Home News Ag groups' reaction to spending package mixed

Ag groups' reaction to spending package mixed

WASHINGTON (NAFB) – The fiscal year 2014 omnibus spending package approved by the House and Senate combines all 12 appropriations bills for spending categories including Agriculture, Energy and Water and other areas that impact farmers into one measure , allocating funding for programs within each category.

The farmers of the American Soybean Association welcomed action on the bill, noting that several of the programs represent significant policy priorities for soybean farmers.

The bill’s energy and water section includes provisions that will significantly increase funding for waterways components. The provisions are strongly supported by ASA and have been priorities for the Water Resources Development Act.

The increase in spending for port and navigation channel improvements is another victory for ASA. The bill provides $1 billion from the Harbor Maintenance Trust Fund for port and navigation channel maintenance and dredging.

ASA President Ray Gaesser says waterways infrastructure is critical for soybean farmers. He says the work of the appropriations committee is not only a policy victory for ASA and other waterways stakeholders, but also a positive sign the WRDA conference committee may be nearing completion with similar provisions for waterways funding in future years.

While National Farmers Union President Roger Johnson is hopeful the spirit of cooperation that led to the passage of the bipartisan appropriations bill will continue through to the farm bill, Johnson says the omnibus spending bill and its accompanying report language is far from perfect.

He says the bill includes much-needed funding increases for rural development programs, but that it also makes detrimental cuts to the Women, Infants and Children Program.

More importantly, Johnson says appropriations for the Commodity Futures Trading Commission fall short of the agency’s needs. Johnson points to nonbinding report language that is critical of Country of Origin Labeling, and calls it a sign of desperation when packers, processors and our foreign competitors go as far as including misleading rhetoric and scare tactics in the omnibus report language in order to try to deny consumers the right to know the origins of their food. NFU urges USDA to stand firm in supporting COOL and to dismiss the nonbinding resolution.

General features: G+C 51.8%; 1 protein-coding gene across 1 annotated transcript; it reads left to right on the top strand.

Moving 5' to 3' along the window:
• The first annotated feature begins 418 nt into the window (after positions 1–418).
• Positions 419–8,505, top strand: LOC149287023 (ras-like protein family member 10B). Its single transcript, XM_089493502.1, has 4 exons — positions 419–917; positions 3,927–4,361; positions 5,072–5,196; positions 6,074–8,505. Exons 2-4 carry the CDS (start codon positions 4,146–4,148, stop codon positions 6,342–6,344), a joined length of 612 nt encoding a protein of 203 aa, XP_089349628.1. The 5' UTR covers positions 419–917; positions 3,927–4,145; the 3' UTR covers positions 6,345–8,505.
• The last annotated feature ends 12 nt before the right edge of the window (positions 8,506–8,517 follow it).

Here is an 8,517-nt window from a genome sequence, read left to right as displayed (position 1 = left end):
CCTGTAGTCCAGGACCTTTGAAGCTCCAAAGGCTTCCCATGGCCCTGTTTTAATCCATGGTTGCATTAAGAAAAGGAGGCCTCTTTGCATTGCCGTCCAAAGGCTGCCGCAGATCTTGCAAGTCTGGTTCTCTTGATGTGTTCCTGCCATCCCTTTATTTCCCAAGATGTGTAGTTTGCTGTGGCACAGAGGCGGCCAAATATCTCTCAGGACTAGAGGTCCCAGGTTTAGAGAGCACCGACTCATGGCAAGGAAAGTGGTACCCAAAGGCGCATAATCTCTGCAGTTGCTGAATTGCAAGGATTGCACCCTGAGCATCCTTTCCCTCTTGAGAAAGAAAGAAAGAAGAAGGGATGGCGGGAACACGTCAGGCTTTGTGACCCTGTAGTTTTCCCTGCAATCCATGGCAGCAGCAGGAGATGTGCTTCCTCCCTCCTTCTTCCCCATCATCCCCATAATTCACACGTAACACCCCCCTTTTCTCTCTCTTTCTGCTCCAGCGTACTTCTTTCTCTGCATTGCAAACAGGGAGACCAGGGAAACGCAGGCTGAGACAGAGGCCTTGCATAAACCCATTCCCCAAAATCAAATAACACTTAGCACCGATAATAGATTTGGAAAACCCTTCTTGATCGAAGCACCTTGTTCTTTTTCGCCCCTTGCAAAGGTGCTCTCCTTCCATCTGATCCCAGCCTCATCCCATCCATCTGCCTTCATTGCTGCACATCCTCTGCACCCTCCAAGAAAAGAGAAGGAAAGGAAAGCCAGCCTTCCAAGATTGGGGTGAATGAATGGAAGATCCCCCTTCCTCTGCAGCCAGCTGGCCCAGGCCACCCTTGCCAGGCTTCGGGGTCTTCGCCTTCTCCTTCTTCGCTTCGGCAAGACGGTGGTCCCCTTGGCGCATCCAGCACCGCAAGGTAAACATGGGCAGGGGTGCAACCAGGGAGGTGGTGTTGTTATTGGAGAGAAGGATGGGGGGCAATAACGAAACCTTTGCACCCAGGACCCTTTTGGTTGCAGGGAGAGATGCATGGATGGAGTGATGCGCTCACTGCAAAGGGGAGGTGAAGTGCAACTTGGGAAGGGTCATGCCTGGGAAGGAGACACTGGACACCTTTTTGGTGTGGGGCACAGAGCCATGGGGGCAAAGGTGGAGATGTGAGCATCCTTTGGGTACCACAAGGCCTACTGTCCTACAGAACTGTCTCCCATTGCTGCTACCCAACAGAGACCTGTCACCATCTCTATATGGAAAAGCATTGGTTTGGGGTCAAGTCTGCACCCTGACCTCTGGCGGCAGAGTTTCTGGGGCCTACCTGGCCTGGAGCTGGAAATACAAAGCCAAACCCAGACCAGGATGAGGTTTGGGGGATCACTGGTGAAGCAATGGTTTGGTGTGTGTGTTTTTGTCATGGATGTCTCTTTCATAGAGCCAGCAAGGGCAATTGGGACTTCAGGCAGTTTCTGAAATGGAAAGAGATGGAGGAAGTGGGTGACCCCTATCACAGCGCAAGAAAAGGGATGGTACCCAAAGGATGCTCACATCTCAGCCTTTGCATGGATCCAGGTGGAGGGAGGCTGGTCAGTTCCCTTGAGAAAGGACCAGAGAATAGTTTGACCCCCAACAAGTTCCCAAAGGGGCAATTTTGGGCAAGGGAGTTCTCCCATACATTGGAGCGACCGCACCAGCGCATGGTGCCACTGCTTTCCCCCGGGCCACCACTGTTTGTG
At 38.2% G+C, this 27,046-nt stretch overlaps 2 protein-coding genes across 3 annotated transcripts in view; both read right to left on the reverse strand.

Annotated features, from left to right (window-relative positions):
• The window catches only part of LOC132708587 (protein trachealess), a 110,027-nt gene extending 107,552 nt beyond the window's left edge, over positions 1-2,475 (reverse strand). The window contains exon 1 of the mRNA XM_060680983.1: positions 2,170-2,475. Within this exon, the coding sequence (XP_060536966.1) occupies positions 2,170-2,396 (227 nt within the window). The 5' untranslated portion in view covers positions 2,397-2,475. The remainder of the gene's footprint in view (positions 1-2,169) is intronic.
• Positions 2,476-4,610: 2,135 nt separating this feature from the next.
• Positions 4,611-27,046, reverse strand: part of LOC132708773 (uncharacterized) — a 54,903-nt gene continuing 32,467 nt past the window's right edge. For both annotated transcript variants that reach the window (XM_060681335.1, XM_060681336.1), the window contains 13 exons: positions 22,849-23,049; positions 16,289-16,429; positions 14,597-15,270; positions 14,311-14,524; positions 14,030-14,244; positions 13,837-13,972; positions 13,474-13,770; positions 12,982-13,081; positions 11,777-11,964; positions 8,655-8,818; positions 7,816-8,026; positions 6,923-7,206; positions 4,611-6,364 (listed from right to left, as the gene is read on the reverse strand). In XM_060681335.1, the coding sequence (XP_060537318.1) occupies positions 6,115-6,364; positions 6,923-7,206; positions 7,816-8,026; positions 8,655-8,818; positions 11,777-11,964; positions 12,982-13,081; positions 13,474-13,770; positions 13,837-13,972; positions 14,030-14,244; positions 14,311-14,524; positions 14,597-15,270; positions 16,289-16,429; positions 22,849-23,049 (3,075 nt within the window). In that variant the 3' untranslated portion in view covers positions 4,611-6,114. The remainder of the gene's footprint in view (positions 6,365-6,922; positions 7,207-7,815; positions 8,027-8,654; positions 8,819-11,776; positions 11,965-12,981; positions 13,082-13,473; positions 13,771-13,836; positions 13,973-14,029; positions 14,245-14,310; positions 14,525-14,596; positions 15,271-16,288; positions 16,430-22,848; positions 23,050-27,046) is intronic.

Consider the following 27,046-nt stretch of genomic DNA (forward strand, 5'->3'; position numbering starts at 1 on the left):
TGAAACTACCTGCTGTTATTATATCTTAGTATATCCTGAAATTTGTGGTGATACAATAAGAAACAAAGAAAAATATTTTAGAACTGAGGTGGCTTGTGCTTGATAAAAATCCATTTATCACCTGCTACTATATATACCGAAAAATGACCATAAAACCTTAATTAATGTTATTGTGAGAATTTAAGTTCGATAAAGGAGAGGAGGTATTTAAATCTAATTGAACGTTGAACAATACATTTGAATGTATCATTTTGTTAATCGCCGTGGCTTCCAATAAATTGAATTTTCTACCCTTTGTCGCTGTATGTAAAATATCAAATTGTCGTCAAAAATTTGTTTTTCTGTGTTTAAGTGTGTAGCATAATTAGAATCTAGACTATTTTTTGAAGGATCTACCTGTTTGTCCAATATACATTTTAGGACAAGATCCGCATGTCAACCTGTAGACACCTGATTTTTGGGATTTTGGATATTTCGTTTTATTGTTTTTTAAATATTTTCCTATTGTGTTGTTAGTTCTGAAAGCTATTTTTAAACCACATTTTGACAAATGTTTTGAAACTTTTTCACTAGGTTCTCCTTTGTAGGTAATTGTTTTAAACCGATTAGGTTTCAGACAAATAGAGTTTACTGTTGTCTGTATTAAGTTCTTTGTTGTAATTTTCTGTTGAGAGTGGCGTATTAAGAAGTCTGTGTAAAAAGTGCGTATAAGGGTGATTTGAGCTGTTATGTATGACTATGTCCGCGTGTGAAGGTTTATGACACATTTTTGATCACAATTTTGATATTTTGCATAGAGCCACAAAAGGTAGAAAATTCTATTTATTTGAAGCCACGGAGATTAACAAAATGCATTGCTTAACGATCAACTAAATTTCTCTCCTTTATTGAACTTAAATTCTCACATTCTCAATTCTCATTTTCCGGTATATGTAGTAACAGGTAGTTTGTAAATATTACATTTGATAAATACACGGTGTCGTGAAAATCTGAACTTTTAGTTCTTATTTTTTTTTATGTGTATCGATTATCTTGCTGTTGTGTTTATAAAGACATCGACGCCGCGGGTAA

American Farm Bureau’s R.J. Karney says rural development was the big winner in this bill, with a $180 million increase in funding directed toward the Rural Housing Assurance Fund, the Rural Business Cooperative Service, and to telecommunications electrification loans.

Karney says that type of funding allocation recognizes an “exodus” from rural America. By investing into rural economies, he says the bill supports the next generation remaining on the farm and building up what he calls “ghost towns,” without their support.

The Obama Administration supported the Food for Peace program becoming monetary in nature and administered by the U.S. Agency for International Development; AFBF backed direct food aid under USDA’s jurisdiction. The appropriations bill kept food aid as is, with USDA administering it and with direct aid as opposed to dollars out of USAID.

The perennially contentious issue of horse slaughter appeared in the bill as well. The appropriations language states that USDA cannot spend federal dollars to inspect horses slaughtered for human consumption. Karney says it will prevent the harvesting of livestock for reasons unrelated to food safety.

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